Hughes: Despite fire, other setbacks, Nordic Valley Resort carries on a rich history
Jan 24, 2024, 4:02 PM | Updated: 8:48 pm
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EDEN, Utah — Nordic Valley Ski Resort lists itself as “one of the most accessible, family-centered, and budget-friendly ski areas in the country.” And who’s to argue — with lift passes priced at $67 even on its busiest days, and, as little as $23 on a quiet weekday?
However, the resort has experienced a few recent setbacks.
General Manager Pascal Begin told KSL Outdoors Radio that in late March last year, the gearbox on the Apollo lift stopped working. That required management to use some creative ways of getting skiers up the mountain where they could access another lift.
Then in early January of this year, a fire broke out shortly before 2 a.m. in the lodge. The fire damaged the ticket office, restaurant, and business offices. It also forced the resort to close for a brief time.
The good news? Nordic announced on their website this week that they are back open for business, although Pascal told KSL NewsRadio it will be some time before the lodge can be rebuilt.
Overcoming obstacles is nothing new to Nordic Valley. The 900-acre plot of land once known as Silver Bell Ranch has been a part of the Wasatch Mountains since 1968.
So, rather than sticking to the resort’s recent problems, Nordic’s forgotten history became the focus of my conversation with Pascal. That’s partly because of my family’s connection with the resort.
Nordic Valley’s rich history
If you’ve listened to KSL Outdoors Radio over the years you’ve heard me talk about my wife Becki’s family. Her twin brother is connected to the sport of skiing and the birth of freestyle, or, as it was known in the ’70s,“Hot Dog” skiing.
The Salernos were famous in northern Utah for their skiing prowess. Their abilities were sparked by their uncle, Ted Salerno, who once served as the general manager for Nordic Valley.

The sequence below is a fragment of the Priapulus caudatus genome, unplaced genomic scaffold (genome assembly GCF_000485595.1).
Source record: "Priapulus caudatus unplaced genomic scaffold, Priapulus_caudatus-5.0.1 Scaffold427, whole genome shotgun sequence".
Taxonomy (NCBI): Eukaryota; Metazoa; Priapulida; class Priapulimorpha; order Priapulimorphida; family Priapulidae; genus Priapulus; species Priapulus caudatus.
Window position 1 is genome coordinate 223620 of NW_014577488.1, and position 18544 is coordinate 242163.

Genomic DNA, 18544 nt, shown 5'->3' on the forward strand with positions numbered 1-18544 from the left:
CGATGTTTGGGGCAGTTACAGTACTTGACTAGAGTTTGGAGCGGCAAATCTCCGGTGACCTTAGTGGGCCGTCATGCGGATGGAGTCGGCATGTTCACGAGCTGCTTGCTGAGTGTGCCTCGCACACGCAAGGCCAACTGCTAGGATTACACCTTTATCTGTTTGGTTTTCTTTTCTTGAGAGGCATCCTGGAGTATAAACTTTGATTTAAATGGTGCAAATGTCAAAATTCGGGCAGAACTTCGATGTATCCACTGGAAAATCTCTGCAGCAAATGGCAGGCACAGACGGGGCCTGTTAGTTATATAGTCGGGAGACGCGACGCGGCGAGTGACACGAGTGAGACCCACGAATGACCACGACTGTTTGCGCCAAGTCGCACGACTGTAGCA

He was not only responsible for instilling a love of skiing in my brother-in-law, “Bad Bob” Salerno but many of his friends and family members too.
Bob’s accomplishments are now enshrined in the U.S. Ski and Snowboard Hall of Fame as a multi-time World Freestyle Champion. He was once listed by Sports Illustrated as one of the founders of the sport and was the digital model for a James Bond video game you may have played once upon a time.
Uncle Ted put his fingerprints throughout Nordic Valley helping to build a new lift, renovating that same lodge and even building the first skatepark in the west.
Snow and earth still bury that skatepark beneath one of the resort’s runs, Pascal reminded me. But the game changer for the “Hot Doggers” of Utah was the idea to utilize trampolines and build a training pond where skiers would learn to throw new tricks. If they misfired the skiers could land, albeit awkwardly, without significant injury.
That pushed the limits on what was possible on two skis. And it became the precursor to the jumping pool at the Utah Winter Sports Park.
Ogden skiers who made their mark on skiing, Utah, and the nation
Many Ogden skiers besides Bob joined in on the fun and went on to make their marks — not just on freestyle but skiing in general.
They include people like Paul Nicholas, who passed away recently. He wrote the manuals used to judge freestyle skiing since it became an Olympic sport.
Frankie Bare was throwing triple-quadruple flips on skis in the early 80s. And you may have seen Bare doing those jumps on trampolines during Utah Jazz halftime performances.
Bare would later become the Executive Director of the U.S. Gymnastics Federation.
Doug Coleman became a leading stunt coordinator in Hollywood. Jeff Chumas was a two-time World Cup Aerial Champion and was a stunt professional in many movies.
Nordic Valley started as a small community resort in the late ’60s. But became a launching pad for more than just a group of kids from northern Utah. It sent an entire sport onto the national and international stage.
Their innovations back then even attracted the attention of ABC’s Wide World of Sports and Rolling Stone Magazine. Both outlets came to see what everyone was talking about — and what would set the Freestyle Skiing standard for decades to come.